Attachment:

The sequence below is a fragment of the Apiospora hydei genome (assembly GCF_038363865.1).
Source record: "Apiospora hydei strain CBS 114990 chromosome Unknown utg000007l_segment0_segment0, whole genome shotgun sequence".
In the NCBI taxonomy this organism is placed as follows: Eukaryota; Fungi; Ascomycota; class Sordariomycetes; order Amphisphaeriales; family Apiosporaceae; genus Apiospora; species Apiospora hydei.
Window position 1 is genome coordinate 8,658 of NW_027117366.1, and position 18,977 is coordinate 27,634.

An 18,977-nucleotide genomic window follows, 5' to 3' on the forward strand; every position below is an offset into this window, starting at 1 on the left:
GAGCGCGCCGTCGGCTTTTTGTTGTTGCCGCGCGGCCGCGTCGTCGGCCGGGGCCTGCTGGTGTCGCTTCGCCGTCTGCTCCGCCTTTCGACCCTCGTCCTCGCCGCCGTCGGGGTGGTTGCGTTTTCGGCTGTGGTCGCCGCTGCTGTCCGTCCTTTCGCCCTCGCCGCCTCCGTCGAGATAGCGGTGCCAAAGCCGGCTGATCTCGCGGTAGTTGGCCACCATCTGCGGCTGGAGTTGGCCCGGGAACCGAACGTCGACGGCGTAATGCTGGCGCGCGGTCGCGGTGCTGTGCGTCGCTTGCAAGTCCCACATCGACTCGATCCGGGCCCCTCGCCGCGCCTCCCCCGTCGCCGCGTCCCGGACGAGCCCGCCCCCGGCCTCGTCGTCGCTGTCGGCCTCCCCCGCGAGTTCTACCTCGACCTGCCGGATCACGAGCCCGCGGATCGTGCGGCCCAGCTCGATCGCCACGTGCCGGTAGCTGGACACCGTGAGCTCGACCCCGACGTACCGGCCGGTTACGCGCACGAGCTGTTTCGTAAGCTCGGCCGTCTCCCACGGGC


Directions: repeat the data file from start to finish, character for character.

The sequence below is a fragment of the Apiospora hydei genome (assembly GCF_038363865.1).
Source record: "Apiospora hydei strain CBS 114990 chromosome Unknown utg000007l_segment0_segment0, whole genome shotgun sequence".
In the NCBI taxonomy this organism is placed as follows: Eukaryota; Fungi; Ascomycota; class Sordariomycetes; order Amphisphaeriales; family Apiosporaceae; genus Apiospora; species Apiospora hydei.
Window position 1 is genome coordinate 8,658 of NW_027117366.1, and position 18,977 is coordinate 27,634.

An 18,977-nucleotide genomic window follows, 5' to 3' on the forward strand; every position below is an offset into this window, starting at 1 on the left:
GAGCGCGCCGTCGGCTTTTTGTTGTTGCCGCGCGGCCGCGTCGTCGGCCGGGGCCTGCTGGTGTCGCTTCGCCGTCTGCTCCGCCTTTCGACCCTCGTCCTCGCCGCCGTCGGGGTGGTTGCGTTTTCGGCTGTGGTCGCCGCTGCTGTCCGTCCTTTCGCCCTCGCCGCCTCCGTCGAGATAGCGGTGCCAAAGCCGGCTGATCTCGCGGTAGTTGGCCACCATCTGCGGCTGGAGTTGGCCCGGGAACCGAACGTCGACGGCGTAATGCTGGCGCGCGGTCGCGGTGCTGTGCGTCGCTTGCAAGTCCCACATCGACTCGATCCGGGCCCCTCGCCGCGCCTCCCCCGTCGCCGCGTCCCGGACGAGCCCGCCCCCGGCCTCGTCGTCGCTGTCGGCCTCCCCCGCGAGTTCTACCTCGACCTGCCGGATCACGAGCCCGCGGATCGTGCGGCCCAGCTCGATCGCCACGTGCCGGTAGCTGGACACCGTGAGCTCGACCCCGACGTACCGGCCGGTTACGCGCACGAGCTGTTTCGTAAGCTCGGCCGTCTCCCACGGGC